Sushrut Samhita is the epic of Shalya Chikitsa. Shalya is the study of imbalance of four humors Vat, Pitta, Kaph and Rakta or disease produced by them, identification of disease or the method of curing the disease.
According to Sushrut an uninterrupted circulation of the living factor Rasa (Chinese call it Qi) is responsible for a good health and any obstacle in the circulation results in disease. The disease appears in its true form in that channel where there is an obstruction. The disease is cured if the path or speed of circulation of Rasa is revived. This Rasa is circulated in the Dhamanis. The four types of siras responsible for the circulation of Vat, Pitta, Kaph and Rakta are almost situated at the Marmas. Stimulation of these Marmas revives the circulation of Rasa in the Dhamanis.
The book is an attempt to present the Sushrut Samhita in its right perspective. It presents the correct meaning of Sira, Dhamani and Marmas so far have been misunderstood as vein, Artery and tissues to be saved during surgery. Sira and Dhamani are not vein or artery instead they are the channels for the circulation of Ras.It revives Sushrut Shalya Chikitsa which is lost to give the right direction to students and researchers of Ayurveda.
Neti: Healing Secrets of Yoga and Ayurveda is the most thorough and practical presentation of how to use the neti pot yet available. Notably the book shows the place of such `nasal therapies` in India`s great healing traditions and their broader relevance for treating common diseases.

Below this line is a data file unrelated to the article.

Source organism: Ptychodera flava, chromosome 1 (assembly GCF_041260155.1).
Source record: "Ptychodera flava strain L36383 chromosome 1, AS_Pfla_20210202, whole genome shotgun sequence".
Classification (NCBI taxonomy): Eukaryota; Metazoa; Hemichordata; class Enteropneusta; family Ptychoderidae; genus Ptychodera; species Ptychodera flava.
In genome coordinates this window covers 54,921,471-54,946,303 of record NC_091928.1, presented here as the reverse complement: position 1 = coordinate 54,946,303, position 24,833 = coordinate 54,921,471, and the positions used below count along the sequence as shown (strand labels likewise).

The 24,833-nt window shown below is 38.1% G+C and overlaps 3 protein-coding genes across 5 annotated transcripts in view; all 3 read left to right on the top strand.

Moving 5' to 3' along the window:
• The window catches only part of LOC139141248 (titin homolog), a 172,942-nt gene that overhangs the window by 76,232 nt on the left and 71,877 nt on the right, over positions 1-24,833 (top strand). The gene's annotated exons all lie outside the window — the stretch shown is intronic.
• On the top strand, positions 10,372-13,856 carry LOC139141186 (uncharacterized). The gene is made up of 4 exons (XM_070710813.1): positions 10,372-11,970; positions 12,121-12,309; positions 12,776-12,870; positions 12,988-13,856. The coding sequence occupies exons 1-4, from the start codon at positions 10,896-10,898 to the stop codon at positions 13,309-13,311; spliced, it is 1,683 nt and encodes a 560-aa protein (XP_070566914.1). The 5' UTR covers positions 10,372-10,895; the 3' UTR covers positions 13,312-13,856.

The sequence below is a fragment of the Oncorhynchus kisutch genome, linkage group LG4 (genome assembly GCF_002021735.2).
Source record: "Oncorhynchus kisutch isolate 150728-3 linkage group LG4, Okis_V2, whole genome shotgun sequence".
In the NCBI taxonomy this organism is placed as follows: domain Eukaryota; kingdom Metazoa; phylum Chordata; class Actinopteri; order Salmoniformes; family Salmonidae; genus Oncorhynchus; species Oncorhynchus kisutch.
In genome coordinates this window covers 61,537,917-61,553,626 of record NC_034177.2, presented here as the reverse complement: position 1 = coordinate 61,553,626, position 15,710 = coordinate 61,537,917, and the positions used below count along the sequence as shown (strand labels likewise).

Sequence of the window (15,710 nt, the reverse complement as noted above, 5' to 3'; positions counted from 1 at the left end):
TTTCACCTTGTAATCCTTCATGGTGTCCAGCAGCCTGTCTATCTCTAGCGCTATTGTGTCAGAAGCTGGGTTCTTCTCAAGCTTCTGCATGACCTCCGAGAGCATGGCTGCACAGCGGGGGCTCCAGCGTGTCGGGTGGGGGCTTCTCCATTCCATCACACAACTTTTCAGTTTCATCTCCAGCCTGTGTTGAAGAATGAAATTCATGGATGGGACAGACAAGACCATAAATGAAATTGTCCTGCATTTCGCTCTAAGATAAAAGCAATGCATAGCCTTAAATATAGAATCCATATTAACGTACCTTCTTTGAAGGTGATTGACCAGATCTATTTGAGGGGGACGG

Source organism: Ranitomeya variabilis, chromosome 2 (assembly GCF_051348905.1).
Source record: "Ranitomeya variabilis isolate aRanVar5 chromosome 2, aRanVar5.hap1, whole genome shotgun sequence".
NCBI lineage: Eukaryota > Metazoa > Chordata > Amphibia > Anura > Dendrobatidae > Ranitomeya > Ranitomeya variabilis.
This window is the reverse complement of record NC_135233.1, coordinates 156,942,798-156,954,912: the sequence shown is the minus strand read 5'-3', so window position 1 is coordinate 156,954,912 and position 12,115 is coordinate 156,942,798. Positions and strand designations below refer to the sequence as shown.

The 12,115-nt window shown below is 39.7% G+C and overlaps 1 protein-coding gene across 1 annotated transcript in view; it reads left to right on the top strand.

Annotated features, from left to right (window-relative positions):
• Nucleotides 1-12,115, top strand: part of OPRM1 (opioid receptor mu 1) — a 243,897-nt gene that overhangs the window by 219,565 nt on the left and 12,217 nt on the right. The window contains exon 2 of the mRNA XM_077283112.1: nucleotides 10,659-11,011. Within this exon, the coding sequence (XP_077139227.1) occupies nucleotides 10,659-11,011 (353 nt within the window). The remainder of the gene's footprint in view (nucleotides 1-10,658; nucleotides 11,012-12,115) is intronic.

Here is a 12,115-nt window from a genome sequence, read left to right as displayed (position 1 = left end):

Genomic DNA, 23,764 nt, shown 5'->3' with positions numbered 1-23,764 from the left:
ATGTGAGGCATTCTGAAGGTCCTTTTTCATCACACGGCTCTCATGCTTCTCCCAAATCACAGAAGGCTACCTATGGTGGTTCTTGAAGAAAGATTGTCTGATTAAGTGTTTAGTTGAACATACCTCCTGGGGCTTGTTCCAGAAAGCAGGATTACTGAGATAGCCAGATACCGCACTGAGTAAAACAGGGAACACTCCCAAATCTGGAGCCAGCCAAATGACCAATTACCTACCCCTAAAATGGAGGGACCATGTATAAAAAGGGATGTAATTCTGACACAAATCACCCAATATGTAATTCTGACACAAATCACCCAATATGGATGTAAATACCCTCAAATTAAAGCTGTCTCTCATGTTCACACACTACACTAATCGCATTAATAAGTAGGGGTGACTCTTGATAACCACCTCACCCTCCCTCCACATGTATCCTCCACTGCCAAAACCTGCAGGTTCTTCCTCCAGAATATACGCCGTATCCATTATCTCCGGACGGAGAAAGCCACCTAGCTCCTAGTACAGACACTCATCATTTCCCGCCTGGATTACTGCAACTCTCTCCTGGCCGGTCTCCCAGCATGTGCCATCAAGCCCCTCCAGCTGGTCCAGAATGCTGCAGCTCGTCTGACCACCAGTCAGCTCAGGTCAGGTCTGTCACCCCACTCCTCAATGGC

This extraordinary book is a complete manual of Ayurvedic health care that offers the wisdom of this ancient system of mind-body medicine to the modern reader relative to our special health concerns today. The present edition is a revised and expanded version of the original 1989 edition, covering additional diseases and adding new treatments.
Ayurvedic Healing is oriented towards the practical treatment of disease. It is intended to serve as a handbook of Ayurvedic therapy, mainly on herbal level. It also explains relevant dietary, life-style and yogic methods to enhance herbal therapy, including the use of oils, aromas, colours, gems and mantras.
On the first level of treatment, Ayurvedic Healing outlines general constitutional and life-style measures for health enhancement and disease prevention and gives home remedies for common disease. We can treat many of our disease ourselves or at least aid in their treatment. A few simple therapies as part of our daily regimen can work wonders for countering many health problems. Only when our life-style is out of harmony, do severe diseases arise and professional health care becomes necessary.